Boards approve practice management education program, benchmarking project, amended position statements
By Susan A. Nowicki, APR
At their Sept. 23-24 meeting in Rosemont, Ill., the Boards of Directors (Board) of the American Academy of Orthopaedic Surgeons and the American Association of Orthopaedic Surgeons (AAOS) approved the Class of 2006 for membership and gave the go-ahead for several new projects. The meeting also featured presentations and discussions on issues surrounding pay for performance and intellectual property/indemnification.
The Board approved a new position statement on “Consensus Standards for Medical Devices,” an updated version of the “Advisory Statement on the Importance of Good Communications in the Physician-Patient Relationship,” and amended versions of the AAOS Opinions on Ethics and Professionalism regarding “Health Research in Orthopaedic Surgery,” “Sexual Harassment and Exploitation,” and “The Orthopaedic Surgeon’s Relationship with Industry.”
In addition, the Board discussed the impact of Hurricane Katrina on members and the AAOS, and appointed a project team to assess how the AAOS might best help members affected by the recent hurricanes. Board members appointed to the project team include Matthew S. Shapiro, MD, chair; Oheneba Boachie-Adjei, MD; and Joseph C. McCarthy, MD. Mark Wieting, AAOS chief education officer, will serve as the staff liaison.
The Board also heard progress reports on several key AAOS activities and projects. Meeting highlights are summarized below.
Class of 2006 approved
The Board approved the Class of 2006, which totaled 714 new members, for AAOS membership. The class includes 581 Fellows; 121 Associate Members – Osteopathic; eight Associate Members – Orthopaedic; two Associate Members – Basic Science, and two Associate Members – Allied Specialty.
Professional Compliance Program
As the final step in moving the AAOS Professional Compliance Program (PCP) forward, the Board approved the Professional Compliance Procedures and Grievance Report. The Committee on Professionalism and the Judiciary Committee are well-established; their members have received training on the program’s procedures and are ready to begin fully implementing the program. The Board also voted to disband the Expert Witness Project Team, with commendation.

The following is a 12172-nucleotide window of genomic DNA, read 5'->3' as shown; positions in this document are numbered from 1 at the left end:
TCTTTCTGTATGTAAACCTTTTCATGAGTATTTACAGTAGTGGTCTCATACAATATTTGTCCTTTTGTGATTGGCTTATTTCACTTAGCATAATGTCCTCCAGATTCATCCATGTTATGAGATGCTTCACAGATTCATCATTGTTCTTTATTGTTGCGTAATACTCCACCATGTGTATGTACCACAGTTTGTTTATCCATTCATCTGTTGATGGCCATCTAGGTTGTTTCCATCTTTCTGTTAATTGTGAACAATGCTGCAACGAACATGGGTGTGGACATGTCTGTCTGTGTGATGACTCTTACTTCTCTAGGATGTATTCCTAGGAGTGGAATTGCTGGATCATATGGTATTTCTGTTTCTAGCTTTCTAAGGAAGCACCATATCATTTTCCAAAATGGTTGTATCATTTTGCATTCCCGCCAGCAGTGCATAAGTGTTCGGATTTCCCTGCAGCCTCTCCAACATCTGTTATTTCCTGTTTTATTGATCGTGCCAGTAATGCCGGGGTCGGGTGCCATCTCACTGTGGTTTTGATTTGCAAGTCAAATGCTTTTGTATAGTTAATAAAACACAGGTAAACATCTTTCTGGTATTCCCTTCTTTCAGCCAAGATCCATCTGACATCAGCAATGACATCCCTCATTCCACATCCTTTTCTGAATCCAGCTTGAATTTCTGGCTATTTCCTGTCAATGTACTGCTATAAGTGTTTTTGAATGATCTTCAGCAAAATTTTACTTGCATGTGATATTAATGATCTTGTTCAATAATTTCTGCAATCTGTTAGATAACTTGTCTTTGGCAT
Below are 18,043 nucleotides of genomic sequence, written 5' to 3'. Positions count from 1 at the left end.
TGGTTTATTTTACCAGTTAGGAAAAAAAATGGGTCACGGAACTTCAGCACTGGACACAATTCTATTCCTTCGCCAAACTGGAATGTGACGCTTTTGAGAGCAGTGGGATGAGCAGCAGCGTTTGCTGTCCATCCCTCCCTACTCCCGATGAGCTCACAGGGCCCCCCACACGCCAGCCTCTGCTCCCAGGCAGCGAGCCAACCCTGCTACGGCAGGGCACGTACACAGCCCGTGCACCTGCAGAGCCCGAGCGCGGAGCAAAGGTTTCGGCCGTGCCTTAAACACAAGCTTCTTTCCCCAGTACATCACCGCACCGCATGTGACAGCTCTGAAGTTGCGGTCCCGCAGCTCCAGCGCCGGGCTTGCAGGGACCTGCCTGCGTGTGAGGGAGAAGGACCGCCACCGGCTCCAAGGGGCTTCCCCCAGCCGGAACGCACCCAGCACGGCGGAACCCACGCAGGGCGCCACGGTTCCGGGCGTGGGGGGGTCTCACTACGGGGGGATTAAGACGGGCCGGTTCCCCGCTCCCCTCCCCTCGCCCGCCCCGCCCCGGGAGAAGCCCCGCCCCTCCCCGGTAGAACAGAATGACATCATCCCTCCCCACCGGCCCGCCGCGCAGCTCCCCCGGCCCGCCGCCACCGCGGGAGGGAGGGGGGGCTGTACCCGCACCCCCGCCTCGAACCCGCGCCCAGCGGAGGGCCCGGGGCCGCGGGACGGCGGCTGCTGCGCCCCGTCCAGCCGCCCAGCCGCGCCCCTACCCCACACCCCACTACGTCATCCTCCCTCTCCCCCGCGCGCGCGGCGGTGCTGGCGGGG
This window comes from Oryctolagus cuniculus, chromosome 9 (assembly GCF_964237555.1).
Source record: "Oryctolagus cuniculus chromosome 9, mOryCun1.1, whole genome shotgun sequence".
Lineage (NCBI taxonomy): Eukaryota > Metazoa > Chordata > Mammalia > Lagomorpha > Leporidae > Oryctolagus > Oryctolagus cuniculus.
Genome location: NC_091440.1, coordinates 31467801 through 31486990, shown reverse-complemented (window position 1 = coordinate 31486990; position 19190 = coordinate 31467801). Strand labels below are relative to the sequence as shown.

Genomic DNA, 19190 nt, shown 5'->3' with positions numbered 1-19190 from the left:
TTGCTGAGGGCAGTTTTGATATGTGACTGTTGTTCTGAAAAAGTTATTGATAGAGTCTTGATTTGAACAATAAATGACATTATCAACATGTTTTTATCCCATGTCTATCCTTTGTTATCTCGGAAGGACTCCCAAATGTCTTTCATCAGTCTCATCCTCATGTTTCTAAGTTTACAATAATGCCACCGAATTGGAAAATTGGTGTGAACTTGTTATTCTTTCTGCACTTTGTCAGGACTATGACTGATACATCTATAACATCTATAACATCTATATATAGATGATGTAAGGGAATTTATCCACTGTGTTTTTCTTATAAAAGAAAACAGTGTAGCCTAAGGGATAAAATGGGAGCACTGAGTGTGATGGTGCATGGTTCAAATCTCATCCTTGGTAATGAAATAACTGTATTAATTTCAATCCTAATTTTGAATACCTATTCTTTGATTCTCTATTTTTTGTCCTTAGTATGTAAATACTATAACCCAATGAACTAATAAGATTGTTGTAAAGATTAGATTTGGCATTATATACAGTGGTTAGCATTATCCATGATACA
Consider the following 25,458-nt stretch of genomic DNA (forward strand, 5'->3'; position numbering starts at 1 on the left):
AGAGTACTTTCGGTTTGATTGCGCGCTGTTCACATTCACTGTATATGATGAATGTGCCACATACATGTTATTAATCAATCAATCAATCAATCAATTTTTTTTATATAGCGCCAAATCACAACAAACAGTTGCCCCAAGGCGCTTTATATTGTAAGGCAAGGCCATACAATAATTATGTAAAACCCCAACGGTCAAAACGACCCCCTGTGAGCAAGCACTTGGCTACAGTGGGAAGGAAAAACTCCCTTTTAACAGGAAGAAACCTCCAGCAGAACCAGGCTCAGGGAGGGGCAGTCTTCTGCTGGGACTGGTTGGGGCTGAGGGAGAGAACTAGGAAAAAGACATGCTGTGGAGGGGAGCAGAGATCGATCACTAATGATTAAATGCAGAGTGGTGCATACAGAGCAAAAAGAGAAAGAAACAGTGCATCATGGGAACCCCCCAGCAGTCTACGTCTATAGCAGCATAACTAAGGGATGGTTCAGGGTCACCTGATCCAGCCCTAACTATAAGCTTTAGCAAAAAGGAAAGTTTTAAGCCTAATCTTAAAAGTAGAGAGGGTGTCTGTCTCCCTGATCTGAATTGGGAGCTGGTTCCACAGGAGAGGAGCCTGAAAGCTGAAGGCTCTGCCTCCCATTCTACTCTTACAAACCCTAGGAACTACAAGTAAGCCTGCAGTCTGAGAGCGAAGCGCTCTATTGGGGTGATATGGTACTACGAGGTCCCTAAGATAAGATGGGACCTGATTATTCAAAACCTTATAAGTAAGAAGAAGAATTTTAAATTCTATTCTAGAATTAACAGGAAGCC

Phase II of MLR Campaign
AAOS President Stuart L. Weinstein, MD, provided a preview of the launch of Phase II of the Medical Liability Reform (MLR) Campaign. The campaign rollout occurred on Oct. 6 with a national media roundtable held in Washington, D.C., and a radio broadcast blitz in Maryland and Washington state.
This effort is sponsored by Doctors for Medical Liability Reform (DMLR), a nationwide coalition of more than 230,000 physicians dedicated to advancing meaningful federal medical liability reform. The AAOS is a founding member of DMLR and Dr. Weinstein is its current chairman. The campaign goal is to keep liability reform at the forefront of the national debate and to build a grassroots network in key states.
The campaign launch introduced a redesigned, interactive Web site that encourages both physicians and patients to engage in the effort to pass medical liability reform legislation. The Web site includes educational information about the medical liability crisis and updates on reform efforts across the country. It also features a series of animations that uniquely illustrate the effect of the crisis on patient care.
Visitors to the site can sign and submit petitions that highlight the need for reform on a federal level. Citizens committed to medical liability reform can use the site to make their views known in Congress. Although primarily geared to patients, the site includes a separate section for physicians.
Academic practice benchmarking project
The Board approved an Academic Practice Benchmarking project at the recommendation of the Council on Academic Affairs. The Academy will work with the University Health System Consortium’s Family Practice Solutions Center to develop clinical benchmarks for nine musculoskeletal subspecialties utilizing CPT data. The goal is to establish these benchmarks by 2008. (See related article)
New practice management education program
The Board approved a joint proposal from the Council on Health Policy and Practice and the Council on Education to establish an AAOS Practice Management Education Program. The plan calls for the AAOS to expand its practice management education efforts and to become involved in an array of new activities, including a multi-day review and update course, audio programs, articles delivered via e-mail and a self-assessment examination.
Contribution to Tipton fund
In recognition of the accomplishments and unique character of former AAOS Executive Vice President William W. Tipton Jr., MD, the Board approved a $50,000 contribution to the William W. Tipton Jr., MD, Orthopaedic Leadership Endowment, a permanent endowment maintained through the Orthopaedic Research and Education Foundation. The endowment will recognize and nurture outstanding orthopaedic leaders. An award of $5,000 will be presented each year at the AAOS Annual Meeting. To learn more, visit: www.oref.org/inmemoriam.html.
Pay for Performance
Joshua J. Jacobs, MD, chair of the Council on Research and Scientific Affairs, and David A. Halsey, MD, chair of the Council on Health Policy and Practice, made a joint presentation to the Board about the issue of Pay for Performance (P4P). They provided an overview of both the short- and long-term issues facing orthopaedic surgeons.